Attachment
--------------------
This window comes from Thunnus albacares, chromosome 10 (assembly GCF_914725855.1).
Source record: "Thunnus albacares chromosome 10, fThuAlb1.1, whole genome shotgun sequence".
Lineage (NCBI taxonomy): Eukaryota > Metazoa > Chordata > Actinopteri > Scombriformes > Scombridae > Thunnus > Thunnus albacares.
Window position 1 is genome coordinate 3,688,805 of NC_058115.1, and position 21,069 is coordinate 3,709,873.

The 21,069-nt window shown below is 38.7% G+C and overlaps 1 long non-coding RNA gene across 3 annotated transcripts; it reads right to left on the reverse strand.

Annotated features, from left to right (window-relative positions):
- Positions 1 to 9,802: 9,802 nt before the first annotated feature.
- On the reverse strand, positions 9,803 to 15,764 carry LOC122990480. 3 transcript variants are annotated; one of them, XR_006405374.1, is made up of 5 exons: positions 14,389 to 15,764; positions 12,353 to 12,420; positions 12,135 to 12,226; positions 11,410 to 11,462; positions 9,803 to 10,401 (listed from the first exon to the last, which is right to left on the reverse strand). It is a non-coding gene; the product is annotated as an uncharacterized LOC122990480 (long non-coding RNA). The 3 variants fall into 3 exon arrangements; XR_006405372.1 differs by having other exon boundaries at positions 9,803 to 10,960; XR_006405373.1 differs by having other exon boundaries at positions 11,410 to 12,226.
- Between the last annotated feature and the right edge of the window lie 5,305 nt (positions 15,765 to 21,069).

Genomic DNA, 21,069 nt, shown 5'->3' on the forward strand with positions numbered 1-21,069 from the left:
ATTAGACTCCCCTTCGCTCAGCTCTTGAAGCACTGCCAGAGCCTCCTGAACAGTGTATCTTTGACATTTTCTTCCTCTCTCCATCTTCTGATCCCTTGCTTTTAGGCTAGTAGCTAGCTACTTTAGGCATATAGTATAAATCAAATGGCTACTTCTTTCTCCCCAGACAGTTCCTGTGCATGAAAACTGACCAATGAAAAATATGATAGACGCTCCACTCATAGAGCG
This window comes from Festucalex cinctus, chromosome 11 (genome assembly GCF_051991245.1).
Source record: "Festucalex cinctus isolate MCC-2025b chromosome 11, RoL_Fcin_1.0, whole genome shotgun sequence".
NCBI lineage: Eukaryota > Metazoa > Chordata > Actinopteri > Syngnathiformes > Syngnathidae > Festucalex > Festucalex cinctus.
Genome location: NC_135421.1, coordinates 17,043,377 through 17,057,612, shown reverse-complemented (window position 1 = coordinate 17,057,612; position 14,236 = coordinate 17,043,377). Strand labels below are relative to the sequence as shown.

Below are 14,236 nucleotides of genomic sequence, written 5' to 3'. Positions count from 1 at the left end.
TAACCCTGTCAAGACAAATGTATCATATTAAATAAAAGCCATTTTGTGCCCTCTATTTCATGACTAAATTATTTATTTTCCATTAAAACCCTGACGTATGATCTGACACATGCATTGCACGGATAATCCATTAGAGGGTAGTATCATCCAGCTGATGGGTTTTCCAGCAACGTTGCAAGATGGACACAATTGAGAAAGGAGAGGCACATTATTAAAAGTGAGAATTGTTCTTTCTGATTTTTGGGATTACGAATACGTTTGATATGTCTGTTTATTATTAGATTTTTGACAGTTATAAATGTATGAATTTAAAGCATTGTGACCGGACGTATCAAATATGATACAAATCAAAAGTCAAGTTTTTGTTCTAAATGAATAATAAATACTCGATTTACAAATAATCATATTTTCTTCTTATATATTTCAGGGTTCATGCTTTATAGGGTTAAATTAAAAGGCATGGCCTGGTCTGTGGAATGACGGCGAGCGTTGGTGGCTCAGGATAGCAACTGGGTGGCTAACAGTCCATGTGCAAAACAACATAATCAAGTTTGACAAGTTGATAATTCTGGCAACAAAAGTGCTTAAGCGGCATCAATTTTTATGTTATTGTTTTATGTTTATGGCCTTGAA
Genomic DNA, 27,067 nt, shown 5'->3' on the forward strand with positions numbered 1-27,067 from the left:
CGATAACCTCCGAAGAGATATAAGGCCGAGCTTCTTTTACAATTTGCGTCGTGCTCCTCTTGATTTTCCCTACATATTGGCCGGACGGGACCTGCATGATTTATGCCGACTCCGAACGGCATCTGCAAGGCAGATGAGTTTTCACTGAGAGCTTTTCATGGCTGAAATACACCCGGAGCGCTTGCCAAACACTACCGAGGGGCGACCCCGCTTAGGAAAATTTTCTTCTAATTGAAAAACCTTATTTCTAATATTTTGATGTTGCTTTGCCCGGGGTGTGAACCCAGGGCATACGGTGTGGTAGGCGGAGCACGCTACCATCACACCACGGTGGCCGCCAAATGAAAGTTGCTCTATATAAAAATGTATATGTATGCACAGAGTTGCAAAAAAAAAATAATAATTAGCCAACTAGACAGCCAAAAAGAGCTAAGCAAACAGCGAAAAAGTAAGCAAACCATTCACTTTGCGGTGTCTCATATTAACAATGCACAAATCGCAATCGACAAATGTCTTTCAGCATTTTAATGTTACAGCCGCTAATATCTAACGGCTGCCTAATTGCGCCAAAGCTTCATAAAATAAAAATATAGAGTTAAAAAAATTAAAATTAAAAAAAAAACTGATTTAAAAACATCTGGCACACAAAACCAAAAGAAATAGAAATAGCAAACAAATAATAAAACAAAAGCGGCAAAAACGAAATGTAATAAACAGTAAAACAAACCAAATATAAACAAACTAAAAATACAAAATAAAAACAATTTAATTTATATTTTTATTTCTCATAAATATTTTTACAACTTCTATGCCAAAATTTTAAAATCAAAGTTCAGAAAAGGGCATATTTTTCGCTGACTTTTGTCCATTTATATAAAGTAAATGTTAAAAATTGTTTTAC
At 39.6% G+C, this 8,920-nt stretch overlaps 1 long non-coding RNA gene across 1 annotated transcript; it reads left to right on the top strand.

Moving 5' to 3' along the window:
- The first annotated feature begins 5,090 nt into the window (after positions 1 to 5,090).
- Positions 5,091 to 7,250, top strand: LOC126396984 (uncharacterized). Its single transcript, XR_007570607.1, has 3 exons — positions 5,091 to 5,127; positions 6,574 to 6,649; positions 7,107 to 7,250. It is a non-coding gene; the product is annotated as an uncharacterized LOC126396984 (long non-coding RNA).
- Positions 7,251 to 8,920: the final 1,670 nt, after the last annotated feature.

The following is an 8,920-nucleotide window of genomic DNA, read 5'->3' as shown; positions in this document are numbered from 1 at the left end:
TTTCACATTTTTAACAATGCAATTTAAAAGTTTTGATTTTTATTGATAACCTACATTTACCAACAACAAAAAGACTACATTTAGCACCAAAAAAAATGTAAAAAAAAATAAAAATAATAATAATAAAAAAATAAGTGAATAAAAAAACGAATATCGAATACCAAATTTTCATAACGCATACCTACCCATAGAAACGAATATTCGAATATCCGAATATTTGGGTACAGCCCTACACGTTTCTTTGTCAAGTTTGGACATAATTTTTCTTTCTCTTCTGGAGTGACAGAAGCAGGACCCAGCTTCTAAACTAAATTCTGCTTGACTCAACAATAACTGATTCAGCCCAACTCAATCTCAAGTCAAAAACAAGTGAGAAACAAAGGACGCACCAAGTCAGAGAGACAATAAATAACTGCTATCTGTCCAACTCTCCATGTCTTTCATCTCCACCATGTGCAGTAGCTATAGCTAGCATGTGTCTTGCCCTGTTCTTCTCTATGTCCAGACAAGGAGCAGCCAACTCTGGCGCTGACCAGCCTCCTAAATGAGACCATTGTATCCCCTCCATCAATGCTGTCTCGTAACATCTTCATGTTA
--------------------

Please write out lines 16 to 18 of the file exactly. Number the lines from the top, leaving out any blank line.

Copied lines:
Below are 14,236 nucleotides of genomic sequence, written 5' to 3'. Positions count from 1 at the left end.
TAACCCTGTCAAGACAAATGTATCATATTAAATAAAAGCCATTTTGTGCCCTCTATTTCATGACTAAATTATTTATTTTCCATTAAAACCCTGACGTATGATCTGACACATGCATTGCACGGATAATCCATTAGAGGGTAGTATCATCCAGCTGATGGGTTTTCCAGCAACGTTGCAAGATGGACACAATTGAGAAAGGAGAGGCACATTATTAAAAGTGAGAATTGTTCTTTCTGATTTTTGGGATTACGAATACGTTTGATATGTCTGTTTATTATTAGATTTTTGACAGTTATAAATGTATGAATTTAAAGCATTGTGACCGGACGTATCAAATATGATACAAATCAAAAGTCAAGTTTTTGTTCTAAATGAATAATAAATACTCGATTTACAAATAATCATATTTTCTTCTTATATATTTCAGGGTTCATGCTTTATAGGGTTAAATTAAAAGGCATGGCCTGGTCTGTGGAATGACGGCGAGCGTTGGTGGCTCAGGATAGCAACTGGGTGGCTAACAGTCCATGTGCAAAACAACATAATCAAGTTTGACAAGTTGATAATTCTGGCAACAAAAGTGCTTAAGCGGCATCAATTTTTATGTTATTGTTTTATGTTTATGGCCTTGAA
Genomic DNA, 27,067 nt, shown 5'->3' on the forward strand with positions numbered 1-27,067 from the left: